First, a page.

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Appointor; power of appointment

This category contains 11 posts

Two trustees go down to the woods … one is discharged, one is not

The use of corporate trustees is a common response to trustee liability.  However, where one of two natural person trustees retires and a corporate trustee is appointed, it is important to consider whether the retiring trustee has been discharged.  See ss 43, 45 and 46 of the Trustee Act 1956, which provide: Relevant Legislation 43 Power … Continue reading

A sorry tale …

As noted in the judgment McLaren v McLaren at [1]  this case relates to “… a sorry tale of what can occur when a family adopts an inappropriate form of trust deed without adequate advice or sufficient understanding of the legal effect of its terms. In this case, a son who was given a power … Continue reading

Emerging failure

Mr White established the Rex White Family Trust (the Trust) in 1992 to hold an inheritance he  received from his mother.  The trustees of the Trust were Mr Davis and the solicitor who prepared the trust deed, Mr McNiece (together the Trustees). Mr White’s wife was not aware of the trust at the time, although she had … Continue reading

Disclosure creep

Trusts can be many things.  Well run trusts can provide long-term inter-generational asset protection.   When the pie does not get split on the death of each generation, there can be greater potential for  wealth generation.  Trusts are also generally very private.  Trust ownership is not noted on land titles or in the Companies Office. But will this … Continue reading

Can a non-fiduciary owe fiduciary obligations?

In the Matter of the Piedmont Trust and the Riviera Trust powers of appointment and who can exercise them are an important aspect of both the management of a trust, and the very terms on which a trust is settled.  It is now generally agreed that  whether the powers are held by a trustee or a … Continue reading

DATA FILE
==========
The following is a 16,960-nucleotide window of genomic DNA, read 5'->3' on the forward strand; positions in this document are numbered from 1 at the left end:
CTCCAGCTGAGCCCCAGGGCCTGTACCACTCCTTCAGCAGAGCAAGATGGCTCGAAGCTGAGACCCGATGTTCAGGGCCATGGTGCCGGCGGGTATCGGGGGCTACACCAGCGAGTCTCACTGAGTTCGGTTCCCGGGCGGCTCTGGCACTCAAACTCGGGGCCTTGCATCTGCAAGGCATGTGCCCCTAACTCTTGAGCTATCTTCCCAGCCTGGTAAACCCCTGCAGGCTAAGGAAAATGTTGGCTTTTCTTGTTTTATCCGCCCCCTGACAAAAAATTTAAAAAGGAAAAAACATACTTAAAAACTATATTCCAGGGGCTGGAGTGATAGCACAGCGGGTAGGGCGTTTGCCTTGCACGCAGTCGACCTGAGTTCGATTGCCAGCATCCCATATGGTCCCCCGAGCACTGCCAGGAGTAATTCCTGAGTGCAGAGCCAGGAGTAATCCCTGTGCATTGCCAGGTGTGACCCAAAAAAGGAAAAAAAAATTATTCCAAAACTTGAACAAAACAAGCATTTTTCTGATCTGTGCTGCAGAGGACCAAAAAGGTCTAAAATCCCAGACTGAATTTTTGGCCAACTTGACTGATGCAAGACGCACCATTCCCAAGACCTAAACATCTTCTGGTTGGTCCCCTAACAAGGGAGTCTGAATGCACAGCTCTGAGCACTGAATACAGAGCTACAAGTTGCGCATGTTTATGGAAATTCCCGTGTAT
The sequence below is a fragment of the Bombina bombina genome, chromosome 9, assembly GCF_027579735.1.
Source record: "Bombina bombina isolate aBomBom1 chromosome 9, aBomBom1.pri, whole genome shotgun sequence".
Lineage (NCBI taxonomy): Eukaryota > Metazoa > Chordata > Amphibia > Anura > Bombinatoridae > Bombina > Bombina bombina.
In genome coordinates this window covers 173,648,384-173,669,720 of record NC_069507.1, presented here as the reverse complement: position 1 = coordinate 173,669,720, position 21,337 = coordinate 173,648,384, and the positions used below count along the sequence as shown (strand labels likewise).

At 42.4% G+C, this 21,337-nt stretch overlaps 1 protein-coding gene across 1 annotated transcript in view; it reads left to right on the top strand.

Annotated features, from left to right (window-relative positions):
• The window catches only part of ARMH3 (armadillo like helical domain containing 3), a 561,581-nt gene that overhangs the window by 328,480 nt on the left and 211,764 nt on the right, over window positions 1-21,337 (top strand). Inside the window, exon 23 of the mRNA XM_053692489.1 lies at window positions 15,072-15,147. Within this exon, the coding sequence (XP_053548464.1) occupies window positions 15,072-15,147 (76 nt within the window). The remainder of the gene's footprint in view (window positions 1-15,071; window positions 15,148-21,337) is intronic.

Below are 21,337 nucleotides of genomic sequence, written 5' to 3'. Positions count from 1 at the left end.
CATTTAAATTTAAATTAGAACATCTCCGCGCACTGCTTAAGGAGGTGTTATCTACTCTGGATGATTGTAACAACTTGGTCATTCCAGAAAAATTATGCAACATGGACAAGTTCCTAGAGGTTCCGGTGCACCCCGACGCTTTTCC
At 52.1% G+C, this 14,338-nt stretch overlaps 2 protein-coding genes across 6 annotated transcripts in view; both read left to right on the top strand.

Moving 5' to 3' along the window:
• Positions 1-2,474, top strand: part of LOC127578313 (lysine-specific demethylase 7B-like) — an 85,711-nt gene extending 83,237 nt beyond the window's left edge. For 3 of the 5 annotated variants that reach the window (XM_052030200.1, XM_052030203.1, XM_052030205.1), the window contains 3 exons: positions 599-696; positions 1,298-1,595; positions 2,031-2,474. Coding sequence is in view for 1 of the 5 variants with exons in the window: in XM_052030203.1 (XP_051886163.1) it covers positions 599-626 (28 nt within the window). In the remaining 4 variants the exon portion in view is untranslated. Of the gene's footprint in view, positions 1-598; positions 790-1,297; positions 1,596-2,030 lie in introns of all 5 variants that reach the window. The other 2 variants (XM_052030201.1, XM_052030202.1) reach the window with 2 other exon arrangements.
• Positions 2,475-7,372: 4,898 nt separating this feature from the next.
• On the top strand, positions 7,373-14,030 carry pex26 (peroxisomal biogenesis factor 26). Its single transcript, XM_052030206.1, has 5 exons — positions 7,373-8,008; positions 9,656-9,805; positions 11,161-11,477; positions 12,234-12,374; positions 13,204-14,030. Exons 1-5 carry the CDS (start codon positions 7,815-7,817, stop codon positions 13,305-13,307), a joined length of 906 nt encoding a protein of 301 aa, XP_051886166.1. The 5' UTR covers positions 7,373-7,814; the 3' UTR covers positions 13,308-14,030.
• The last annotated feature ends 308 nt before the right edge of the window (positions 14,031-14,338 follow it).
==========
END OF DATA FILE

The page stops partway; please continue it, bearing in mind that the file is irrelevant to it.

The Price of Principles

Principles are important. But who should fund them? When acting as a trustee, it is generally accepted that the trustee will be reimbursed by the trust for any costs incurred.  However, it is important to appreciate that this principle has a caveat – the costs must be reasonably incurred. New Zealand Māori Council v Foulkes … Continue reading

Mixing oil and water

Trusts and marriage break ups are a tricky thing to manage – like trying to mix oil and water more often than not.  Some trustees can put personal differences aside and get on with it, most, it appears, can’t.  Often the pragmatic (and ultimately cost effective as it breaks deadlocks) solution is the removal of … Continue reading

Trustees left holding the baby

SWL Trustee Company Limited (SWL) is a trustee that acts together with two other trustees as trustees of a family trust.  As is commonly the case, two of the trustees (the instructing trustees) are also settlors of the trust.  The trust owns a number of properties.  All is fine, until it is not.  The trust owns a number of properties.  … Continue reading

Trustees and dementia

The early signs of dementia can be subtle.  Although dementia can occur at any age, it is far more common amongst the older demographic. Accordingly, while lawyers and accountants, and trustees generally are rarely mental health experts, it is important to say alive to the early signs of dementia so that risks can be identified … Continue reading

Removal of trustee to avoid demand

Buying the family farm can seem a rite of passage.  However, given the value of most farms inter-generational assistance can be required so that this can happen.  Commonly, this assistance can take the form of an on-demand loan.  While not stated, the practical reality is that if the children stay in Mum and Dad’s favour, no demand … Continue reading